Minimum Energy Efficiency Standard - MEES (Commercial) 2018
The Energy Act 2011 contains a number of provisions which will affect owners and occupiers of property. Probably most significant is the proposed Minimum Energy Efficiency Standard (MEES) which comes into effect from April 2018.
How will MEES affect your portfolio?
From April 2018, the proposed legislative changes would make it unlawful to let residential or commercial properties with an EPC Rating of F or G (i.e. the lowest two grades of energy efficiency).
This could have very significant implications for landlords, and for occupiers who wish to assign or sublet space, including:
- Marketability of some properties would become impossible unless they were upgraded to meet the minimum standards. It is estimated that approximately 20% of non-domestic properties could be in the F & G rating brackets.
- Valuations of such properties could be affected if their marketability is diminished.
- The new minimum standard could apply to all lettings and re-lettings, including sub-lettings & assignments. Further clarification on the transactional trigger for minimum energy standards is awaited.
- Rent reviews for properties in this situation could also be affected.
- Implications for dilapidations assessments would also exist.
There is a significant risk to property owners and occupiers so it is important to gain a thorough understanding of the energy efficiency of your property assets. Owners and occupiers will then need to assess the costs and viability of undertaking retrofits or refurbishments, and possibly bringing forward properties for marketing prior to 2018 or re-gearing leases.
Property owners and occupiers should also consider how their property values may be affected.
Linking minimum energy standards to the “Green Deal”
Landlords and sub-letting occupiers will need to achieve an EPC “E” rating or take any “relevant energy efficiency improvements” as long as the improvement achieves “a simple payback of seven years or less”. A relevant energy efficiency improvement is one that’s either listed in the “Green Deal (Qualifying Energy Improvements) Order 2012 or “Table (6) of the Building Regulations Approved Document L2B”. Exemptions may be made for certain types of properties and certain measures.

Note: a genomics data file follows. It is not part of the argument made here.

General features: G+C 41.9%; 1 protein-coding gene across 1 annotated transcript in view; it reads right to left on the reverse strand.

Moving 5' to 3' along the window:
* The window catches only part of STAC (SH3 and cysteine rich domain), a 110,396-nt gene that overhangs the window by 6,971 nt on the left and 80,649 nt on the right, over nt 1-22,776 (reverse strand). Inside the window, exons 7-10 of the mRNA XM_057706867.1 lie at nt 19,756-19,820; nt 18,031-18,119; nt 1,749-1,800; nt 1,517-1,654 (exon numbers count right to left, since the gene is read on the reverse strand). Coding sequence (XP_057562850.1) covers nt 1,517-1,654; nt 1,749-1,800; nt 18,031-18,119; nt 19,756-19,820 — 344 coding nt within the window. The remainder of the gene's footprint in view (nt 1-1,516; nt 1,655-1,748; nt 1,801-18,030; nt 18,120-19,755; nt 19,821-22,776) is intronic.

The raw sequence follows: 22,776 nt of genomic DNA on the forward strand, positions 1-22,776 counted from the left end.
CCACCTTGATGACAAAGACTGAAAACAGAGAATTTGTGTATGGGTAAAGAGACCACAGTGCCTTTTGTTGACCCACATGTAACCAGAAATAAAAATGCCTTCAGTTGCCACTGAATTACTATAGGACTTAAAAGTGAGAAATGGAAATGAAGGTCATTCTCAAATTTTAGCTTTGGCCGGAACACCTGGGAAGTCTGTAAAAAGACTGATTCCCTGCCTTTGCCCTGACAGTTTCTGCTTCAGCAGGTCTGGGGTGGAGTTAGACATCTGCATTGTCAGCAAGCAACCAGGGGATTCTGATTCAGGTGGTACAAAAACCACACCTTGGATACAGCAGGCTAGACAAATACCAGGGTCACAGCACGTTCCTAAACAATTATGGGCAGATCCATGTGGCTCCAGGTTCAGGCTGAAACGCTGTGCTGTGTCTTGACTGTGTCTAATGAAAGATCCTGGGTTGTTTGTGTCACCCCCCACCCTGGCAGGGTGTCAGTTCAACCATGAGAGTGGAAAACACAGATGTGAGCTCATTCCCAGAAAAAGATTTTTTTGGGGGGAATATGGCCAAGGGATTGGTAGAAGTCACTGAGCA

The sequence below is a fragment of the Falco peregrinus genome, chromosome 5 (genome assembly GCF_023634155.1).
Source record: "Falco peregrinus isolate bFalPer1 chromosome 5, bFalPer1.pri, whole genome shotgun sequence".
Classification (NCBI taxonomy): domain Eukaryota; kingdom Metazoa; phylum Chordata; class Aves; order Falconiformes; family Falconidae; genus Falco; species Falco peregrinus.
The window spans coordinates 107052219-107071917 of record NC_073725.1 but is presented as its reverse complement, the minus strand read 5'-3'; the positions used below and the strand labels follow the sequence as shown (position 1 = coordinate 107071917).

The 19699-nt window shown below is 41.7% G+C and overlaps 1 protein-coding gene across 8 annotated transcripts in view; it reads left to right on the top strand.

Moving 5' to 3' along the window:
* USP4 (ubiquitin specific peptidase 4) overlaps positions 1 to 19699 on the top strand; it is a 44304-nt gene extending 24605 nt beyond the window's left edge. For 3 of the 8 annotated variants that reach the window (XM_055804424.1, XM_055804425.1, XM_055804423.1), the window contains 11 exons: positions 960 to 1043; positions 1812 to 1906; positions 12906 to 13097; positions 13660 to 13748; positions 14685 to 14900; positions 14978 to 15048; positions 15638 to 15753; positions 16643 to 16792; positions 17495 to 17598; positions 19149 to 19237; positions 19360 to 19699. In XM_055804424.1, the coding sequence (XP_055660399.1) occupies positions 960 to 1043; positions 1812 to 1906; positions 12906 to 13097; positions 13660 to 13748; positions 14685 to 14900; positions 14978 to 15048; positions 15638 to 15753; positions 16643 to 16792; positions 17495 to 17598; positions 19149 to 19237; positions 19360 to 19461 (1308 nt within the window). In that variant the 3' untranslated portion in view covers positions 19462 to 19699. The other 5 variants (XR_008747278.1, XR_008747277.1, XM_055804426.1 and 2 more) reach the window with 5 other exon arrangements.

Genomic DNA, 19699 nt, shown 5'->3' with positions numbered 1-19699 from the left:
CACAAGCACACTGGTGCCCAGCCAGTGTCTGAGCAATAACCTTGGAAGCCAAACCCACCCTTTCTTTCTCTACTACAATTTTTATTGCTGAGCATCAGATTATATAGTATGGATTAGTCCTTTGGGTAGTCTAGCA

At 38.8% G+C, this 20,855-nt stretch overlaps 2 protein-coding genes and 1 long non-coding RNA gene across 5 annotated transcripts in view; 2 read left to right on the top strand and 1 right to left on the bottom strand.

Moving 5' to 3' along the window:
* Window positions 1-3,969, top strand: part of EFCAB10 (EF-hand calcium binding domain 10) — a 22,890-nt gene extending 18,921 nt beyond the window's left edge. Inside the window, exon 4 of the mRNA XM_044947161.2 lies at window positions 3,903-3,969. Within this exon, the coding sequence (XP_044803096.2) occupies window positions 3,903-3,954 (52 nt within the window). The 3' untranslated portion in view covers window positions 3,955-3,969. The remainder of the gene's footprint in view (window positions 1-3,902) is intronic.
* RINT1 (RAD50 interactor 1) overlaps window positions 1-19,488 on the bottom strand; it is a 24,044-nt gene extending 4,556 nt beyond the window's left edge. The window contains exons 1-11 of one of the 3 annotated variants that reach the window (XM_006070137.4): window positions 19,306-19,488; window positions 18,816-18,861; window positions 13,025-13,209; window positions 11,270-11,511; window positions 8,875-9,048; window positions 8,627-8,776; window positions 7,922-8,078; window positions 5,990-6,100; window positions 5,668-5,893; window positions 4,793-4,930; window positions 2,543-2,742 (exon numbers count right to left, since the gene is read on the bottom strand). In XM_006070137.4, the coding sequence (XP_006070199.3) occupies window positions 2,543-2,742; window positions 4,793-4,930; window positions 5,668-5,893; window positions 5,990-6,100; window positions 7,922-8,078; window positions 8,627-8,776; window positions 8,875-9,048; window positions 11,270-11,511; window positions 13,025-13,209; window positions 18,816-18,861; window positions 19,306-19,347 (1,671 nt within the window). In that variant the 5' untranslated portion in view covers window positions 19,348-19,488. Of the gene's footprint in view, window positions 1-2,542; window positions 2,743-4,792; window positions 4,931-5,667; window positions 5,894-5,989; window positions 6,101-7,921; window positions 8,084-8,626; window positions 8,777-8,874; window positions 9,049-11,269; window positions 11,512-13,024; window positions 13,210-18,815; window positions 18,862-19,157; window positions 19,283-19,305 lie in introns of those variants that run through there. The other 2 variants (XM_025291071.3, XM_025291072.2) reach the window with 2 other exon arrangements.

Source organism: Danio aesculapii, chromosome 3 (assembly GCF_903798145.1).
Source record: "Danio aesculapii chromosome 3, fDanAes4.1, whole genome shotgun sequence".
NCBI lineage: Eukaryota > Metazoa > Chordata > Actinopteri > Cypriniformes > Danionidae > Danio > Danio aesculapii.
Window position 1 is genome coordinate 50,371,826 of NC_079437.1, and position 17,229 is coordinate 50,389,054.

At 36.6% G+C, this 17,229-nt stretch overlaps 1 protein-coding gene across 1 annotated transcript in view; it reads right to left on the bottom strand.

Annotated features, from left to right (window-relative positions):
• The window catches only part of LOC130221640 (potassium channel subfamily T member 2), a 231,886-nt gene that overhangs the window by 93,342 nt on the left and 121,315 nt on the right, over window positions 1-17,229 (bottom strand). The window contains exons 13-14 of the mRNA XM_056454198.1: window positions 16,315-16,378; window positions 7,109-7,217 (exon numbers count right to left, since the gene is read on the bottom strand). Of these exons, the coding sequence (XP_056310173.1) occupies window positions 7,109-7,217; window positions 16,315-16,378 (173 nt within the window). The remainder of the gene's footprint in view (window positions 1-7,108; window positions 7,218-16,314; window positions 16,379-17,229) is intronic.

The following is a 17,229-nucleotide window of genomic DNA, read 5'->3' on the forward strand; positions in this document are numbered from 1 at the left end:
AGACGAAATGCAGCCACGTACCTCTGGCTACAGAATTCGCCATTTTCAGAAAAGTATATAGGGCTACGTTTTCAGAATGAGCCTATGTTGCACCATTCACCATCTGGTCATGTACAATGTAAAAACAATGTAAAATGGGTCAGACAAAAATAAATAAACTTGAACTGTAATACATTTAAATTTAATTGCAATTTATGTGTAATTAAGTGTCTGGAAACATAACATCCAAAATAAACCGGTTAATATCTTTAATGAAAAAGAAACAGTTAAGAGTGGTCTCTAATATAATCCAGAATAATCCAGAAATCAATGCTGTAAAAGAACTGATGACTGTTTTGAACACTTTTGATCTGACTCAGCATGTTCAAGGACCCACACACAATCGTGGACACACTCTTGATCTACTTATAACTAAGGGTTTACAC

What should you do first?
If you let space in your buildings you should contact us now so we can help you and your colleagues to identify the potential impact of the proposed legislative changes and the risk to your portfolio.
All landlords and occupiers will want to minimise the risk to their portfolios. There is a high likelihood that the minimum energy standards proposed for 2018 will be raised in the future and the Government is committed to implementing this policy.
The MEES legislation comes into force in less than 6 months' time. We suggest the following immediate actions:
- Where the EPC Rating is “F” or “G” an “Energy Efficiency Plan” should be put in place to improve the energy efficiency of the property. This should include assessing the costs and benefits of improving energy efficiency and weighing these against options to market the property and/or to re-gear the lease.
- Energy efficiency improvements should take advantage of void periods, lease breaks and/or be included as part of the on-going maintenance and plant renewal programme.
- Energy efficiency improvement works would need to be implemented before April 2018.
How we can help you with the MEES regulations
Bierce can provide a full compliance service, including:
- Advising on the legislation and its implications for your assets.
- Assessing current energy efficiency and energy performance risk across your portfolio and for individual assets.
- Managing any necessary improvement works.
- Providing energy performance reports and ratings for statutory compliance and marketing purposes.
For immediate advice and to understand your risk exposure, please contact Nicholas Ainger MRICS, or call 01296 311 898.